They called themselves “The Order of the Mustard Seed,” because they believed that their small seed of faith would become a large tree of service to the Lord. Zinzendorf had gold rings designed for each of them, with the Greek words translated “No man liveth unto himself” (see Romans 14:7). Over the next forty years, the tiny seed of faith grew from their small dormitory room to the world’s political and religious stage.


Zinzendorf’s influence was not limited to his small circle of friends. He and his fellow believers became known as the Moravians, and they were instrumental in the modern missionary movement. Unlike the Anglican and Lutheran churches of Europe, who were against the idea of sending missionaries to the nations of the world, the Moravians believed that Jesus’ command to “go…into all the world” 


Throughout his life, Count Zinzendorf continued to lead the Moravian Church and its missionary efforts, travelling throughout Europe and even to North America to spread the Gospel. He wrote numerous hymns, many of which are still sung today, and his influence on Christian theology and missions continues to be felt.


One of the most powerful aspects of Count Zinzendorf’s ministry was his emphasis on personal relationships with Jesus Christ. He believed that every believer should have a deep and personal relationship with Christ, and that this relationship should be the foundation for everything they do. For Zinzendorf, Christianity was not just a religion or a set of rules to follow, but a living relationship with the living God.


Another important aspect of Zinzendorf’s ministry was his emphasis on community. He believed that believers should live and worship together in Christian community, and that this community should be a visible expression of the invisible church. This idea was ahead of its time in many ways, and Zinzendorf faced criticism from some who believed that he was trying to create a cult or sect. But for Zinzendorf, community was an essential part of the Christian life, and he worked tirelessly to build and maintain strong Christian communities wherever he went.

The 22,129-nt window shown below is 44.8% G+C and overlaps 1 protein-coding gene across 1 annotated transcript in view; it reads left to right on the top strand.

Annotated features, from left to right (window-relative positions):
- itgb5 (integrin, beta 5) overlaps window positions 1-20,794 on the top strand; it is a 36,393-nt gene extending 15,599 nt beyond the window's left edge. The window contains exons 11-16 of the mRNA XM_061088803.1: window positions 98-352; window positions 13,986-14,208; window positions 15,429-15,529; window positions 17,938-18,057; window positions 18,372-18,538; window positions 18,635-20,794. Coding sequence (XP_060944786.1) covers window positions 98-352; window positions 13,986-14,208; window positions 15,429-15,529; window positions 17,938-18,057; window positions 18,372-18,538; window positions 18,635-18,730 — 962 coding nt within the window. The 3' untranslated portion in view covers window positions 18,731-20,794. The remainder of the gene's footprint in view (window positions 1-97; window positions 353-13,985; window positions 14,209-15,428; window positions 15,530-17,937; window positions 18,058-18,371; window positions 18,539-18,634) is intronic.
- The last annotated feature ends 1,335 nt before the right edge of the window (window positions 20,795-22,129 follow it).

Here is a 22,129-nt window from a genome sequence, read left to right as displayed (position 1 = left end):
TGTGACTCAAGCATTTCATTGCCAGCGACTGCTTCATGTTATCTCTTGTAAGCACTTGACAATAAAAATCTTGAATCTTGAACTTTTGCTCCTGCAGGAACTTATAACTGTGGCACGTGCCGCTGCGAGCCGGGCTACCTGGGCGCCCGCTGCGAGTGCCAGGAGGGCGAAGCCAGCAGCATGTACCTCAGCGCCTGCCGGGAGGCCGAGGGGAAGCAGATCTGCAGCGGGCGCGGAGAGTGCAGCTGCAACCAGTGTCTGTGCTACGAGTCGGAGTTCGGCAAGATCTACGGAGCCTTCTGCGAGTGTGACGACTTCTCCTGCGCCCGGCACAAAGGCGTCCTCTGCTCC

Finally, Count Zinzendorf was deeply committed to the spread of the Gospel to the unreached peoples of the world. He believed that every Christian had a responsibility to share the message of Christ’s love and salvation with those who had never heard it before. This was not just the work of professional missionaries, but the responsibility of every believer. For Zinzendorf, missions were not just about sending out missionaries to foreign lands, but about living a missionary lifestyle wherever you were.


In conclusion, Count Ludwig von Zinzendorf was a man who dedicated his life to the cause of Christ. He was a missionary, a theologian, a hymn writer, and a leader of Christian communities. But more than that, he was a man who had a deep and personal relationship with Jesus Christ, and who believed that every believer should have the same. His emphasis on personal relationships, community, and missions continue to inspire Christians around the world today, and his legacy is one that we should all strive to emulate.


Source: God’s Generals by Roberts Liardon